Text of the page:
Google ads can be a great way to generate traffic to the affiliate offers you are promoting. That being said, there is the right way and a wrong way that can get you in a heap of trouble with both the platform and the brands. In most cases, you’ll need a landing page and a specific type of campaign. Here’s what you need to know.
Avoid Bidding On The Brand Name or Product
As an affiliate marketer myself, who earns 6-figures annually through affiliate relationships, I’m clear on the importance of following the rules of the affiliate programs and networks. You don’t want to start a major campaign, generate a lot of referrals, and commissions, and then not get paid because your strategy was against the terms of service of the brand.
Most affiliate terms of service specifically state that you can’t bid on their name, product, or brands as a keyword. Since Google ads target specific search queries, the act of including the brand’s names or product names would directly compete with the brand. It makes sense that they wouldn’t want to do that. There are a few, however, that will allow PPC bidding.
Take a look at your terms of service. In the affiliate network ShareASale, for example, there is a tab that specifically addresses PPC Keyword rules. In this example, the mattress company has made a list of all of the PPC terms that are not allowed in their program.
If you are unsure if brand oriented PPC bidding is permitted, check with the brand directly.
Bid on Topical Keywords
While you may not be able to bid on the brand itself, you can certainly create landing pages and blog topics that are a ‘best of’ list, or a “how-to” style blog, or an informational post.
While you can’t bid on the specific dog collar you are promoting, you can bid on “dog collars”, “best dog collars for (Y)”, “how to choose the right dog collar”, etc.
In this example, I typed dog collars into the Google search bar and saw a list of recent searches. These searches will inspire me on which kinds of blogs to create.
- Best (X) for Y
- Listicles: Best Dog Collars for (Year)
- Question style Post
- Comprehensive Guide
I also use SEMrush to pull topic research and get ideas for which content is performing well on the search engines and social media.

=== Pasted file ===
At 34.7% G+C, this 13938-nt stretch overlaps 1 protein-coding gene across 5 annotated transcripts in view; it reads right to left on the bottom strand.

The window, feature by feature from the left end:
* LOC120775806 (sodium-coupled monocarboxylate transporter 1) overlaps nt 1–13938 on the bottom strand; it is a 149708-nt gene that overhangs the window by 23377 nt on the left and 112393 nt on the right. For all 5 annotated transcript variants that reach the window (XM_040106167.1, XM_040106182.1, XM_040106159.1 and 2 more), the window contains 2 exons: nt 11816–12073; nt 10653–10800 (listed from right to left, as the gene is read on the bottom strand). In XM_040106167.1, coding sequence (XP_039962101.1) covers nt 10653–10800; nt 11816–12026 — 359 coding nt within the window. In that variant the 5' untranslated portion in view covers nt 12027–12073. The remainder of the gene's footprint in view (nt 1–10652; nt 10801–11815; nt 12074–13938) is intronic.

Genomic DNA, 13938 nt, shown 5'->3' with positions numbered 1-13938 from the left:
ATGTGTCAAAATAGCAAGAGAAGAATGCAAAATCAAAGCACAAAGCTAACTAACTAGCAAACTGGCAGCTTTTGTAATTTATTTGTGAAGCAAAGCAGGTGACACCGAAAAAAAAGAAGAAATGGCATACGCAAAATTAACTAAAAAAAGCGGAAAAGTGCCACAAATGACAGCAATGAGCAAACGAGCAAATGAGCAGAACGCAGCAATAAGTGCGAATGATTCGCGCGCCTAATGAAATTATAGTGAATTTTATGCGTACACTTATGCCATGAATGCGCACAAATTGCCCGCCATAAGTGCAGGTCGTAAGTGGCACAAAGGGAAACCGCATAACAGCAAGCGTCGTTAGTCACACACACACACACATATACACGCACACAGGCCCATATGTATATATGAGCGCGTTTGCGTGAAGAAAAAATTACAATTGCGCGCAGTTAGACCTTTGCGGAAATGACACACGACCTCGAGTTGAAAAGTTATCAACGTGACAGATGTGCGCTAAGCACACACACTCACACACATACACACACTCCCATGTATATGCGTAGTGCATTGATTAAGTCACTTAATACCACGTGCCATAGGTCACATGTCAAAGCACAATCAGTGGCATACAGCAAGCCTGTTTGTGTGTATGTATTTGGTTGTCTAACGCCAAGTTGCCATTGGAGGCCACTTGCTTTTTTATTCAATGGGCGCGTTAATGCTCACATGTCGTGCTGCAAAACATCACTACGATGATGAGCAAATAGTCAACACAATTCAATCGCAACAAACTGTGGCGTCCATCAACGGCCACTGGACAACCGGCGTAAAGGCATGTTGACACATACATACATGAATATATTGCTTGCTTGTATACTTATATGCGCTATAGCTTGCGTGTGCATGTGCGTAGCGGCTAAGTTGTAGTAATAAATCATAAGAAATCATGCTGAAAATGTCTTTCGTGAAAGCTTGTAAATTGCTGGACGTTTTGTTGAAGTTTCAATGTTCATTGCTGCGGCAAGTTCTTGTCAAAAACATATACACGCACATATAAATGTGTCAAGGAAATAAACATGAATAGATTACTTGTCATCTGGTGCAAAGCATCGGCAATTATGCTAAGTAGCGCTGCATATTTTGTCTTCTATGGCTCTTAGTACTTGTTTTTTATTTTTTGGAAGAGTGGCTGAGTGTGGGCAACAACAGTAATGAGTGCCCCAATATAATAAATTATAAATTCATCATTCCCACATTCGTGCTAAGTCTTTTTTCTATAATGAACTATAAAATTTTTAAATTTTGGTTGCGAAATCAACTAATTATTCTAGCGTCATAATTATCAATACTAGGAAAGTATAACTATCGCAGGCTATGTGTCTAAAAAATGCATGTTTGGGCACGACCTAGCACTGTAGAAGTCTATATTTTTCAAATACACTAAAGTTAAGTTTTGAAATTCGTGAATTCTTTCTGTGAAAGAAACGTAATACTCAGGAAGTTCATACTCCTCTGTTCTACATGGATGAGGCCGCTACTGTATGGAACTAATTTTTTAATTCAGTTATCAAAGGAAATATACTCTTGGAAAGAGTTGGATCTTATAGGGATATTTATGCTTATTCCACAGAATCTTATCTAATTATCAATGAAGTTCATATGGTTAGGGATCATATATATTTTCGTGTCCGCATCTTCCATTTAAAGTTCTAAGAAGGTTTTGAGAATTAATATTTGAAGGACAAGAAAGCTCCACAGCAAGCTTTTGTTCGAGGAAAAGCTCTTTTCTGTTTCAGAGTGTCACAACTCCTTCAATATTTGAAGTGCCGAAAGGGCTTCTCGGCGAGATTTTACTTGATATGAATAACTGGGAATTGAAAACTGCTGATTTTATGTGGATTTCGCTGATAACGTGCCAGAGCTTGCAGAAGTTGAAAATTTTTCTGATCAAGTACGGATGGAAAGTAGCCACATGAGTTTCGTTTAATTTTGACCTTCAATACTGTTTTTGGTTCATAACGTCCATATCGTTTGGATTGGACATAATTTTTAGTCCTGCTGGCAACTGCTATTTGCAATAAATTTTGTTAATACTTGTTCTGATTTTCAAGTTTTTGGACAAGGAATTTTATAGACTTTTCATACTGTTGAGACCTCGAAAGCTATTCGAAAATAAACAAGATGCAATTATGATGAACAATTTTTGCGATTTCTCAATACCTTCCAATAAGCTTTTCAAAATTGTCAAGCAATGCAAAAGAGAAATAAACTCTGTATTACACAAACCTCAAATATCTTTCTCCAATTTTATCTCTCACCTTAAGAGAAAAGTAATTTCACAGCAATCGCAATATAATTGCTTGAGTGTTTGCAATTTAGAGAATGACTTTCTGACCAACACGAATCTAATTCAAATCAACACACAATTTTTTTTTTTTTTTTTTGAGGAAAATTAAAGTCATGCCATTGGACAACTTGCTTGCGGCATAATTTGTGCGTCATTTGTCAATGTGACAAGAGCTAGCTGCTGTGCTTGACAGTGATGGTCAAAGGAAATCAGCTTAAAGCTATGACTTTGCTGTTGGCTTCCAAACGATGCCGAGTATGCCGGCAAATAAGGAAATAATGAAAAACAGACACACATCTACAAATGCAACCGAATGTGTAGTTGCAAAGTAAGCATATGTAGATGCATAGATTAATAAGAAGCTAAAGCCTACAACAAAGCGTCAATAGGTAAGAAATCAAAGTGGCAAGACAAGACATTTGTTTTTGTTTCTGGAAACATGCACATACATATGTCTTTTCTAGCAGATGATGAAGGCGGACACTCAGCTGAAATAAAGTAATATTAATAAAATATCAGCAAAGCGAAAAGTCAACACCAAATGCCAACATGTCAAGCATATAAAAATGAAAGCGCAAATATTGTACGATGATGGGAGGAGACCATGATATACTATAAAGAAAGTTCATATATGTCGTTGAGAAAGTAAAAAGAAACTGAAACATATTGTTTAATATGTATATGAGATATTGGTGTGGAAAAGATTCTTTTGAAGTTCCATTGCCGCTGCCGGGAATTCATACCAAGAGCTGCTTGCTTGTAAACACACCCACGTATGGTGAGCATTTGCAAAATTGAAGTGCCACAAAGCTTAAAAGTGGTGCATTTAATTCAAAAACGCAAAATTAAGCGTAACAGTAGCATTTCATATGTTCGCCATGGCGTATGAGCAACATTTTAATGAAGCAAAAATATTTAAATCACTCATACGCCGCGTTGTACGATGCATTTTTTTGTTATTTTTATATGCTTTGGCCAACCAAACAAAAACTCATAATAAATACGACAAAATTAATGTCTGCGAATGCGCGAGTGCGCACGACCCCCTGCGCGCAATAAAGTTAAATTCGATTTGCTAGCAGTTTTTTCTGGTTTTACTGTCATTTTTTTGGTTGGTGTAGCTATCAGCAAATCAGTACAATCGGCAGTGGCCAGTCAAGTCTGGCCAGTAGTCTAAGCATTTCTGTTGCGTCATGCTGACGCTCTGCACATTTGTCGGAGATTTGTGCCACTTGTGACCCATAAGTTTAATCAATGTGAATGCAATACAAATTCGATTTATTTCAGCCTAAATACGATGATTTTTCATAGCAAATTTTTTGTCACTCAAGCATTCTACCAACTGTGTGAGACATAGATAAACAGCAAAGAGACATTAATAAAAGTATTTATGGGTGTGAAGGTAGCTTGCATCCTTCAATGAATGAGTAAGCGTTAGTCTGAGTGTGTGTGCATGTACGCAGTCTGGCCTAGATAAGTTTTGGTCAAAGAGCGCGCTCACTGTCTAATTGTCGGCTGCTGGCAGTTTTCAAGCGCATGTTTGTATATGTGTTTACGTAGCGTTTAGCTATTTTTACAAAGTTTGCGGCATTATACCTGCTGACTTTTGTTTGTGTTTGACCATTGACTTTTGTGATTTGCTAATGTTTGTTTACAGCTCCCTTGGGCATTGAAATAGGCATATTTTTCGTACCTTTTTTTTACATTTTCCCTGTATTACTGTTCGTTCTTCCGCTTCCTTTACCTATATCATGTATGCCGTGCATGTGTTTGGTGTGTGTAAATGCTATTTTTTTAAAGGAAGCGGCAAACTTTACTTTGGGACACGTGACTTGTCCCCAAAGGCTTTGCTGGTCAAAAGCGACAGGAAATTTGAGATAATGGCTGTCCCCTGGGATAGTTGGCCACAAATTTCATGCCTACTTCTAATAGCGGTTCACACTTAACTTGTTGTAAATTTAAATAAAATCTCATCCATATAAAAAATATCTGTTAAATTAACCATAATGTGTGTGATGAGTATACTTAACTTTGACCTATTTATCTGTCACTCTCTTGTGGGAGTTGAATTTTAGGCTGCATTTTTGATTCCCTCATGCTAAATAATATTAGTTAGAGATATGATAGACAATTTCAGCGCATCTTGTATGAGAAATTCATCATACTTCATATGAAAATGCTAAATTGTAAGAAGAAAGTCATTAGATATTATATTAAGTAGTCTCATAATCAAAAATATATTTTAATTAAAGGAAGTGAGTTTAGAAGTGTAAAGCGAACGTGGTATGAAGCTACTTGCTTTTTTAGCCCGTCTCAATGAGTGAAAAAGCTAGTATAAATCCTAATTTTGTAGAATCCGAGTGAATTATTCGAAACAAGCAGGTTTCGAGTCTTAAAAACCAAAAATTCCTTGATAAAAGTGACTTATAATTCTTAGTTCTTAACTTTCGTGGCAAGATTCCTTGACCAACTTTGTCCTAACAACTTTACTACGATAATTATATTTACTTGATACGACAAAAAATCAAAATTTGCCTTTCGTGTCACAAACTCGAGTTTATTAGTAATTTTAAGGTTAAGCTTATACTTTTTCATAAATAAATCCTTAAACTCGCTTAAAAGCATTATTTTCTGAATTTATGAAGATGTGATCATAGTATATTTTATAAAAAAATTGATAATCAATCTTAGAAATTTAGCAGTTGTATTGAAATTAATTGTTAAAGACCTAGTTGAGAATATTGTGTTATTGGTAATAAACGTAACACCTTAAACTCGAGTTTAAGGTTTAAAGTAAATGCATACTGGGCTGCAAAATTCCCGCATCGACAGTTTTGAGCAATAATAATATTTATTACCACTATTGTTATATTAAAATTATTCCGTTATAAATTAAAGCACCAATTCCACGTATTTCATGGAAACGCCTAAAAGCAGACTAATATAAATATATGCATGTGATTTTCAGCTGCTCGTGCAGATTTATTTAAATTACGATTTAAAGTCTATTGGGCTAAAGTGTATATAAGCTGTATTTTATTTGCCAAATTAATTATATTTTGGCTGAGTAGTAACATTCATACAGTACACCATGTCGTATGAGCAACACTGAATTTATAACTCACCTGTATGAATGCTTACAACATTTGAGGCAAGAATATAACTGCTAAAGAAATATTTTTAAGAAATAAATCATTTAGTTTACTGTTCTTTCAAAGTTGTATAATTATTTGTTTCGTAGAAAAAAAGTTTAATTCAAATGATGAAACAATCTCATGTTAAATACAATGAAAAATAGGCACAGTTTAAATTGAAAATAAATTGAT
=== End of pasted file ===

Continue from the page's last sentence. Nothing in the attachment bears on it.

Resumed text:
Create a Landing Page
It’s a best practice, and often a required one, to send links to a page you own rather than directly to the brand itself. While some brands will allow direct linking, you lose the opportunity to create a relationship between your website and brand, and the visitor. You can’t optimize for conversion rates sending them directly to the brand either.
Most affiliate marketers use their own website or a landing page funnel builder, or some combination of both. You’ll see software like Click Funnels, Deadline funnel, Leadpages, Thrive Themes, or another funnel builder.
I use WordPress along with the Astra theme and Elementor page builder to create pages from templates already provided, or that I customized. I also use the Thrive Architect page builder from Thrive Themes.
The page builders also include sections and widgets that allow you to create reviews, pricing plans, features, and more. You can even create your own video or use the video provided in the Brand assets in the affiliate program itself.
Here’s a sample of an Elementor Pro Template featuring the pricing plan.
WordPress Page Builders
- WordPress Gutenberg
- Beaver Builder
It’s an acceptable practice to use PPC bidding and Google Ads for affiliate marketing provided that you follow the terms of service of the affiliate program and the budding platform.
It’s a best practice to bid on topics that are related to the brand rather than the product or brand itself.
Most affiliate marketers use stand-alone landing pages, or a page on their website to send the paid traffic to rather than directly to the brand making the offer. Once the visitor is on the landing page, then they will see links to make a purchase or learn more about the offer.
Check out my comprehensive list of affiliate programs.